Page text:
Fujitsu has been appointed the first Australian managed service provider for Chromebooks and could start rattling Microsoft's cage by pushing the lightweight client devices to enterprise customers.
Neal French, the Australian head of devices at Google for Work, first revealed the Fujitsu partnership at the Citrix Mobility Conference in Sydney yesterday, taking pride in winning over a channel that was initially resistant to Google's offerings.
"At first, providers like Fujitsu protested, saying, 'Wait, what about all the services we used to provide?'. Now Fujitsu is providing [Chromebook] managed services using Citrix."
According to Fujitsu Australia, the new Fujitsu Managed Chromebook Service will provide "low-cost Chromebooks" to enterprises with centralised management.
Fujitsu will combine the Chromebook service with Citrix virtual desktop technology to provide an environment to run Windows-only and web-based enterprise software on ChromeOS.
Fujitsu ANZ chief executive Mike Foster said: "We are the first systems integrator to offer managed services to enterprises for Chromebooks as part of our vision of 'workplace anywhere’. We know from our discussions with our customers that there is a growing interest in the Chromebook as an enterprise platform."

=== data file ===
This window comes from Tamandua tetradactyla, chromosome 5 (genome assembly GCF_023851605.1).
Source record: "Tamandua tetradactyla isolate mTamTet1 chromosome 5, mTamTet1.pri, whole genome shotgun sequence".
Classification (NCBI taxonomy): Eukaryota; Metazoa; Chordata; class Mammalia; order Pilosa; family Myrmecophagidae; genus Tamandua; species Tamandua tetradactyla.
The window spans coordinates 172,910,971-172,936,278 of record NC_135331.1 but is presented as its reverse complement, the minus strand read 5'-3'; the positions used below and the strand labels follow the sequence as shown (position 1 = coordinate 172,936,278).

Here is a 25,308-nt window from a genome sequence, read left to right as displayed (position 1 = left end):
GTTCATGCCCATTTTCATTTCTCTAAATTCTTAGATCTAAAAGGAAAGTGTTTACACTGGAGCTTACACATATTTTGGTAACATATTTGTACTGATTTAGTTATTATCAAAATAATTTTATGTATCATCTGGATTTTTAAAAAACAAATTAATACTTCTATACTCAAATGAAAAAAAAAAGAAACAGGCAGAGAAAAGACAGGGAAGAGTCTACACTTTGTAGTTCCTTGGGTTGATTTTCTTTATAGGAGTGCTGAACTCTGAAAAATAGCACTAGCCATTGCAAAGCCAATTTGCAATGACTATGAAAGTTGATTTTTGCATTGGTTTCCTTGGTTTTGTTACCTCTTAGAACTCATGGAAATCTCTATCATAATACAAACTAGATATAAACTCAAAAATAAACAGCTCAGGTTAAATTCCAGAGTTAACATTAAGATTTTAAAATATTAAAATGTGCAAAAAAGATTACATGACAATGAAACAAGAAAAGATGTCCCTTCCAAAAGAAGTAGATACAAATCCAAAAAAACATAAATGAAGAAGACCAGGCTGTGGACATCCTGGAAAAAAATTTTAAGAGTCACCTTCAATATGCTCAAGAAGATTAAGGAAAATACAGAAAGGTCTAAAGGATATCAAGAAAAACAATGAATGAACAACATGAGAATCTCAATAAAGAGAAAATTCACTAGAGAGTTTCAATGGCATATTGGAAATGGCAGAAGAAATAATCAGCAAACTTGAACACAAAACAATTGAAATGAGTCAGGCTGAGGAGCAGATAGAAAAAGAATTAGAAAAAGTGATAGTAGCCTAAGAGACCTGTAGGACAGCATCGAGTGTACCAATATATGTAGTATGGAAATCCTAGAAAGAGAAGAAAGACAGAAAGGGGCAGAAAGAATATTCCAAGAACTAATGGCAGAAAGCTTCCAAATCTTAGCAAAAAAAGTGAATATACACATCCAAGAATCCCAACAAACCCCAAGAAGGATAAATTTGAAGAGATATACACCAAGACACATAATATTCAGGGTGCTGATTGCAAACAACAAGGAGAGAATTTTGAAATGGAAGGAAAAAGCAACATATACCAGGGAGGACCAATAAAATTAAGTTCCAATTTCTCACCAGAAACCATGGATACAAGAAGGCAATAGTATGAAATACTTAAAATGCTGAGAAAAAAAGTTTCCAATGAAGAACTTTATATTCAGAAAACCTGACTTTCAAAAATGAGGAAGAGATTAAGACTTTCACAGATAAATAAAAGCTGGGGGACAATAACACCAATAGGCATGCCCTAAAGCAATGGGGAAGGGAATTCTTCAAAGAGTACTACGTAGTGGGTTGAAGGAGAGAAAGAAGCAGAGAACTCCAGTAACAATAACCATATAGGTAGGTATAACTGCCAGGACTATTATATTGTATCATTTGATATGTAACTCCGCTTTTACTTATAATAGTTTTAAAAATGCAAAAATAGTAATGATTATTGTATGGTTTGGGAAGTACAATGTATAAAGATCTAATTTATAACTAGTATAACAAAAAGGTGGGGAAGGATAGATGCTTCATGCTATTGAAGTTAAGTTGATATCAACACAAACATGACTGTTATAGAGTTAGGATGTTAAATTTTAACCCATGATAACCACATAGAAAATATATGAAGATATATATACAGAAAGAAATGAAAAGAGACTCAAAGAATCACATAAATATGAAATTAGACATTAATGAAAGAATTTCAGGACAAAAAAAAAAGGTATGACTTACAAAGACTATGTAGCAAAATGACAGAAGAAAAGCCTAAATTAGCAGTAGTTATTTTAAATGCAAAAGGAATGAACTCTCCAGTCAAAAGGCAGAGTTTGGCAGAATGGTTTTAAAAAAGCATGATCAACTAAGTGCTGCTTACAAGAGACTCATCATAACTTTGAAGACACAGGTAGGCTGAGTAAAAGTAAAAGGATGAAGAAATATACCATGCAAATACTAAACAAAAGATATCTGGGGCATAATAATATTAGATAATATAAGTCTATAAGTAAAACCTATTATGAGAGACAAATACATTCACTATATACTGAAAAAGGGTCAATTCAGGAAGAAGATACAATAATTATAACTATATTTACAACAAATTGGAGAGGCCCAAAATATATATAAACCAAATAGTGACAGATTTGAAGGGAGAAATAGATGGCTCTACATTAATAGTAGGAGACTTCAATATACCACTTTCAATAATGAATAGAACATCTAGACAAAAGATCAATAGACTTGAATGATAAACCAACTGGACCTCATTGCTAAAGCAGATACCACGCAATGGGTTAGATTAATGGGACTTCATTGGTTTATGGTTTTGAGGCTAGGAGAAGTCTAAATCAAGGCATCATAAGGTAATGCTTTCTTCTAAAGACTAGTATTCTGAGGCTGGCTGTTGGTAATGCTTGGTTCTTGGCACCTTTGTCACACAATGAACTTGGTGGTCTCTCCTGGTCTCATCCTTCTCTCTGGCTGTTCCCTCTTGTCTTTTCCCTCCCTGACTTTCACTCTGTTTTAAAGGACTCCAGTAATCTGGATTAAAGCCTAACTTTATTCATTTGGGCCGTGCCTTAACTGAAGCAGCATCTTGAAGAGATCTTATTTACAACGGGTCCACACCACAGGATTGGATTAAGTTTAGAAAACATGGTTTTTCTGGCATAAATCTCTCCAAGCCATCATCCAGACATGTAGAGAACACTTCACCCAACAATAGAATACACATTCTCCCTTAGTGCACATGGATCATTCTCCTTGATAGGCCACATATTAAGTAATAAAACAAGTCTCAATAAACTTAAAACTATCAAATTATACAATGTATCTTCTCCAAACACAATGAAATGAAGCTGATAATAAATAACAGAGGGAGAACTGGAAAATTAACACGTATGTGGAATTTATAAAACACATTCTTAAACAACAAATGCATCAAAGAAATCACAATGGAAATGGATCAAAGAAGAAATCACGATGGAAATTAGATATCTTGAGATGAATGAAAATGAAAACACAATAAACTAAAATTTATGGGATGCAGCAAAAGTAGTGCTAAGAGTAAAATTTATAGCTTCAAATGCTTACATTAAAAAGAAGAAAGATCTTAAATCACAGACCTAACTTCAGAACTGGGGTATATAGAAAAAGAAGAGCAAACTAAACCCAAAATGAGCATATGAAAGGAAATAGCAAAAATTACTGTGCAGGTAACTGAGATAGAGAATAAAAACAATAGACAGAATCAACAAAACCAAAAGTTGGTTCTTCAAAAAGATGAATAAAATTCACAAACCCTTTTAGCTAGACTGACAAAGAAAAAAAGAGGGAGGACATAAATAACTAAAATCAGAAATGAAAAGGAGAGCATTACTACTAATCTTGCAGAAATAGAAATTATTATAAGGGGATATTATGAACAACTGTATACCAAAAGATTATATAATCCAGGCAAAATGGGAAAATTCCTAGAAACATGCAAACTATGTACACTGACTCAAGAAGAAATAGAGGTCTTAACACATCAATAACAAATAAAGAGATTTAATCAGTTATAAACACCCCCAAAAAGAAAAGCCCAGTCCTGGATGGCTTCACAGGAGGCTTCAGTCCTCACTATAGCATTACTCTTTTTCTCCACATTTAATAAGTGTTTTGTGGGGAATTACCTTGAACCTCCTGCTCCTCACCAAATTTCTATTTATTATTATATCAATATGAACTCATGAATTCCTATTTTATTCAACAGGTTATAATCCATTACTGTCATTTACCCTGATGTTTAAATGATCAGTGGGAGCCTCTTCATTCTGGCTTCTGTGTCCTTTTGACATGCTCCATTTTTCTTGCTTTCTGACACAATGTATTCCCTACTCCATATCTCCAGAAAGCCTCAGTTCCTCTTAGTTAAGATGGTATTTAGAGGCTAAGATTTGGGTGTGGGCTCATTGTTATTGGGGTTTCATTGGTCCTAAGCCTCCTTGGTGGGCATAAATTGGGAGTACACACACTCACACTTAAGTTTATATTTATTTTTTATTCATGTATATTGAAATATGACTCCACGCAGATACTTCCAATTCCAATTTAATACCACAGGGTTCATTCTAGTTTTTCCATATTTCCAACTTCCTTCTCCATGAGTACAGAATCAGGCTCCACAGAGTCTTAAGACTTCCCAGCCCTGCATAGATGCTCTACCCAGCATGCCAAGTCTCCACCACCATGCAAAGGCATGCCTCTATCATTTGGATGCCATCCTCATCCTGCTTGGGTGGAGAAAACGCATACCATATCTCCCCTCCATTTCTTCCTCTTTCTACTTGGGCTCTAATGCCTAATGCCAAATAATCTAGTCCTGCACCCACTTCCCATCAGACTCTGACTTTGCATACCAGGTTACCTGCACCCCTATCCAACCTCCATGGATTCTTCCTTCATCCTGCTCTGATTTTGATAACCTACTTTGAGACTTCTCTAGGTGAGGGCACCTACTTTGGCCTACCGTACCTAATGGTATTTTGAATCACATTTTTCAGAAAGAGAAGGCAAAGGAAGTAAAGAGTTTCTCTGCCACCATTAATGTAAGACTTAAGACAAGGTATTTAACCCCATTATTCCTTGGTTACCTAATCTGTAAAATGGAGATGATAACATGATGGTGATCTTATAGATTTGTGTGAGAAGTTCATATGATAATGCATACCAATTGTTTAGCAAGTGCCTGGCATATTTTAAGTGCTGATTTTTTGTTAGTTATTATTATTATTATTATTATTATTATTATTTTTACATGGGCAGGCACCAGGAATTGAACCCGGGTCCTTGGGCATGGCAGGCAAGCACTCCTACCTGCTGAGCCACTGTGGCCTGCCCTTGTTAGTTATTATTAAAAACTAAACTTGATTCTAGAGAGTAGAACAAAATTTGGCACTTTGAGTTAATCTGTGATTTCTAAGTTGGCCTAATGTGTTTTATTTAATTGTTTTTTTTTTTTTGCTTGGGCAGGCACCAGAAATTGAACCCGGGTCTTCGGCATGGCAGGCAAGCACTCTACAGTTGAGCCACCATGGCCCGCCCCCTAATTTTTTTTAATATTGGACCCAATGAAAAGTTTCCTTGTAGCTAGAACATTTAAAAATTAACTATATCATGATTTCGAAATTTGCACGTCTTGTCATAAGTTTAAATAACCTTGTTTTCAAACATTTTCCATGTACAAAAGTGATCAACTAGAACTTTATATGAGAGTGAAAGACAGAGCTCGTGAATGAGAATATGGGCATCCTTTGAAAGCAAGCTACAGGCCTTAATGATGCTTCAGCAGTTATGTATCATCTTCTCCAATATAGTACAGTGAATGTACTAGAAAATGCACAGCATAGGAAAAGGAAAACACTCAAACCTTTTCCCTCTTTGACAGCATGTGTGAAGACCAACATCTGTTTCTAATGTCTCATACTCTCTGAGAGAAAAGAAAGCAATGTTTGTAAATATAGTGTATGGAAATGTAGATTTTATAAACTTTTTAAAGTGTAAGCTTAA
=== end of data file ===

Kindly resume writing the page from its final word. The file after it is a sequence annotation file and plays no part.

As part of the managed service, Fujitsu will "undertake all user management; device configuration and management; provisioning of corporate approved applications from the Google Store; listing of sites that devices and users can access; environment look and feel; controlled OS updates; OS and hardware support; and hard installation".
Google's Neal French said that there are now several partners "taking a chance with Chromebooks", singling out CRN Fast50 company Fronde as another innovator.
"Fronde has put Citrix on AWS and delivered it on Chromebooks. It allows users to do everything that they used to do."
In June last year, CRN reported on the newly announced service from New Zealand-owned Fronde that combined Chromebooks with Citrix and and AWS.
Fujitsu's Google partnership represents a blow to Microsoft's dominance among enterprise users.
"Organisations will be empowered to manage and monitor thousands of devices remotely from one central location. They can be confident they have complete control over their Chromebooks environment," according to a Fujitsu statement.
"And the platform will deliver an easy to share and consistent user experience from every device. The Google admin console allows over 200 certified policies to be set for devices."
Fujitsu Australia espoused Chromebooks' low hardware cost and centralised management, announcing retail and finance as ideal verticals for the new service.
"Retailers can now equip stores with ultra-low cost kiosks and remotely manage hundreds of stores from head office. And financial institutions will be able to provide remote workers anywhere, anytime access to the resources they need."